For Immediate Release
Contact: José Alonso Muñoz | email@example.com | 202.810.0746
Washington, D.C. – On September 5, 2017, Trump tried to end the Deferred Action for Childhood Arrivals (DACA) program for the first time. On January 20, 2021, with Trump out of office, DACA is still in place and nearly 700,000 immigrants are protected from deportation because of it.
Yet, DACA remains at risk as a current lawsuit brought forth by Texas Attorney General, Ken Paxton, and Republican officials from eight other states seek to end the program, putting hundreds of thousands of immigrants at risk of deportation.
Cynthia Garcia, DACA recipient and National Campaigns Manager For Community Protection of United We Dream, said:
“Attempting to end DACA and subjecting over 700,000 immigrant young people to deportation was one of the many cruelties of the Trump administration, and yet Trump is out, and immigrant youth continue to be protected with DACA. When Trump first tried to end DACA in 2017, immigrant youth and our allies fought back. We took to the streets, locked in arms, chanting that we are ‘Undocumented, unafraid, and here to stay!’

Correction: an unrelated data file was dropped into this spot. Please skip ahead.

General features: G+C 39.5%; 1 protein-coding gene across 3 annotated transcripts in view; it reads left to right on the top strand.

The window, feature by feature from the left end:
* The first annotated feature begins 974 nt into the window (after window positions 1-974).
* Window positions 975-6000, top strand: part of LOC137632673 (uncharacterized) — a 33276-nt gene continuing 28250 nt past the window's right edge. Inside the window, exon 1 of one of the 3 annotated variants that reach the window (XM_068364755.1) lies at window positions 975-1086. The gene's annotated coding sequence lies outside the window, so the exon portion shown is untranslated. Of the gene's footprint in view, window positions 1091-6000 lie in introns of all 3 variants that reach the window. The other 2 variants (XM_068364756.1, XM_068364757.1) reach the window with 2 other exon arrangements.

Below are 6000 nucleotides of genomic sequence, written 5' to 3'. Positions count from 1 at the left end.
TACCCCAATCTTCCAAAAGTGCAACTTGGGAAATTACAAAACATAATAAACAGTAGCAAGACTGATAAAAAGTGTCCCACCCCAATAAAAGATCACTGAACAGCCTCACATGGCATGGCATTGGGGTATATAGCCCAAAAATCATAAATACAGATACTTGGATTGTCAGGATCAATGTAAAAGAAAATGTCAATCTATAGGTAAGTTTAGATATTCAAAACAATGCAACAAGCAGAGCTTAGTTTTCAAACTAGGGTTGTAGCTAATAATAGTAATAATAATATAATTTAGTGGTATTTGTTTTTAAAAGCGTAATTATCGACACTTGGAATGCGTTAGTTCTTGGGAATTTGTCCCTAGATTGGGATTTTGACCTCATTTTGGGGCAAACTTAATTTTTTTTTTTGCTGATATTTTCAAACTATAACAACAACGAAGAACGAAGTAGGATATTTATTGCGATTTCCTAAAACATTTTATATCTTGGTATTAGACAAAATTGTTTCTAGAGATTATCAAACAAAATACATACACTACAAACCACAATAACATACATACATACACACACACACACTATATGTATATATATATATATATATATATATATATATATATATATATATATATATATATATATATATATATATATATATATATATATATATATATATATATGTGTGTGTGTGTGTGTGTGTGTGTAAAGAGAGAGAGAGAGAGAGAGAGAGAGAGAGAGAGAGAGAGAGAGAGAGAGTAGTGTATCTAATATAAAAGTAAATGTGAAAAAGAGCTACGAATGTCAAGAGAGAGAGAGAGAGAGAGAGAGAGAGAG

In many ways, the Trump administration was a failure. Trump failed to deliver on his racist promises to end DACA, and his disastrous handling of the COVID-19 pandemic has killed over 400,000 people. Unfortunately, many people did not survive the Trump presidency and others continue to live with the trauma of these past four years; subjected to family separation, detention, deportation, and death.
Through all of this, DACA remains at risk as a judge in Texas could issue a ruling any day now that would throw the lives of DACA recipients and their families into uncertainty yet again. Our nation and our new leaders must enact policies that provide a stop to deportations, citizenship for all 11 million undocumented immigrants, and which strengths and expands the DACA program.
The threats against immigrants don’t leave with Trump, his presidency is a symptom of the white supremacy rooted in the birth of this country. United We Dream will continue to push for an equitable country and a world where everyone has freedom to move, to stay and to thrive.”
United We Dream is the largest immigrant youth-led organization in the nation, a powerful network made up of over 400,000 members and 48 affiliate organizations across 26 states. UWD’s vision is to build a multi-racial, multi-ethnic movement of young people who organize and advocate at the local and national levels for the dignity and justice of immigrants and communities of color in the United States.